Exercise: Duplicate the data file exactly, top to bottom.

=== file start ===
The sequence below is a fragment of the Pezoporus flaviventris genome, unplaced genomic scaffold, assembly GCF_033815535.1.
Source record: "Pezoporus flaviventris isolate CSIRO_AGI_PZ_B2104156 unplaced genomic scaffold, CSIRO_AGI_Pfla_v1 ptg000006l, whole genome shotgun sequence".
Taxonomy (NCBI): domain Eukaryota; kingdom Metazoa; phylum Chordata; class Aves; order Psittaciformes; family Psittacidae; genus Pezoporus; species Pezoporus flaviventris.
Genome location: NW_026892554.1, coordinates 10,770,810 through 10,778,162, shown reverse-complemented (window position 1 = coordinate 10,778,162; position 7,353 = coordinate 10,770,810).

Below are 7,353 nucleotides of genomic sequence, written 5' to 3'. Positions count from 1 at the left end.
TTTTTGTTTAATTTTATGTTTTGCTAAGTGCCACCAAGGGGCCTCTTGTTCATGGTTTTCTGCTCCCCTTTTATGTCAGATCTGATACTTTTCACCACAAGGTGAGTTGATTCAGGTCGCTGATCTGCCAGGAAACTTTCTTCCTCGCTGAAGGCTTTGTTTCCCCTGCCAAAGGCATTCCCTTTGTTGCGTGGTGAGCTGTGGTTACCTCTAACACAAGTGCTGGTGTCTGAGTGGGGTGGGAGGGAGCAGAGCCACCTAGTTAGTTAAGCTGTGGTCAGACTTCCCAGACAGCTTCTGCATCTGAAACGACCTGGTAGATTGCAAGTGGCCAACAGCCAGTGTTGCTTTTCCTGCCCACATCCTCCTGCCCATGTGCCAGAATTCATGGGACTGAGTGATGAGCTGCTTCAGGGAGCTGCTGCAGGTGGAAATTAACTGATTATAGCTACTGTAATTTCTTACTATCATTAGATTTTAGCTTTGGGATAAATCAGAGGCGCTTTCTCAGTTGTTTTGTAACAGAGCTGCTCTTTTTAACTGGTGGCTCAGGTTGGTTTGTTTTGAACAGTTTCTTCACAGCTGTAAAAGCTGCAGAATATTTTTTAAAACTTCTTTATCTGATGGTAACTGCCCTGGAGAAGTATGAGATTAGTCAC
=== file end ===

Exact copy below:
The sequence below is a fragment of the Pezoporus flaviventris genome, unplaced genomic scaffold, assembly GCF_033815535.1.
Source record: "Pezoporus flaviventris isolate CSIRO_AGI_PZ_B2104156 unplaced genomic scaffold, CSIRO_AGI_Pfla_v1 ptg000006l, whole genome shotgun sequence".
Taxonomy (NCBI): domain Eukaryota; kingdom Metazoa; phylum Chordata; class Aves; order Psittaciformes; family Psittacidae; genus Pezoporus; species Pezoporus flaviventris.
Genome location: NW_026892554.1, coordinates 10,770,810 through 10,778,162, shown reverse-complemented (window position 1 = coordinate 10,778,162; position 7,353 = coordinate 10,770,810).

Below are 7,353 nucleotides of genomic sequence, written 5' to 3'. Positions count from 1 at the left end.
TTTTTGTTTAATTTTATGTTTTGCTAAGTGCCACCAAGGGGCCTCTTGTTCATGGTTTTCTGCTCCCCTTTTATGTCAGATCTGATACTTTTCACCACAAGGTGAGTTGATTCAGGTCGCTGATCTGCCAGGAAACTTTCTTCCTCGCTGAAGGCTTTGTTTCCCCTGCCAAAGGCATTCCCTTTGTTGCGTGGTGAGCTGTGGTTACCTCTAACACAAGTGCTGGTGTCTGAGTGGGGTGGGAGGGAGCAGAGCCACCTAGTTAGTTAAGCTGTGGTCAGACTTCCCAGACAGCTTCTGCATCTGAAACGACCTGGTAGATTGCAAGTGGCCAACAGCCAGTGTTGCTTTTCCTGCCCACATCCTCCTGCCCATGTGCCAGAATTCATGGGACTGAGTGATGAGCTGCTTCAGGGAGCTGCTGCAGGTGGAAATTAACTGATTATAGCTACTGTAATTTCTTACTATCATTAGATTTTAGCTTTGGGATAAATCAGAGGCGCTTTCTCAGTTGTTTTGTAACAGAGCTGCTCTTTTTAACTGGTGGCTCAGGTTGGTTTGTTTTGAACAGTTTCTTCACAGCTGTAAAAGCTGCAGAATATTTTTTAAAACTTCTTTATCTGATGGTAACTGCCCTGGAGAAGTATGAGATTAGTCAC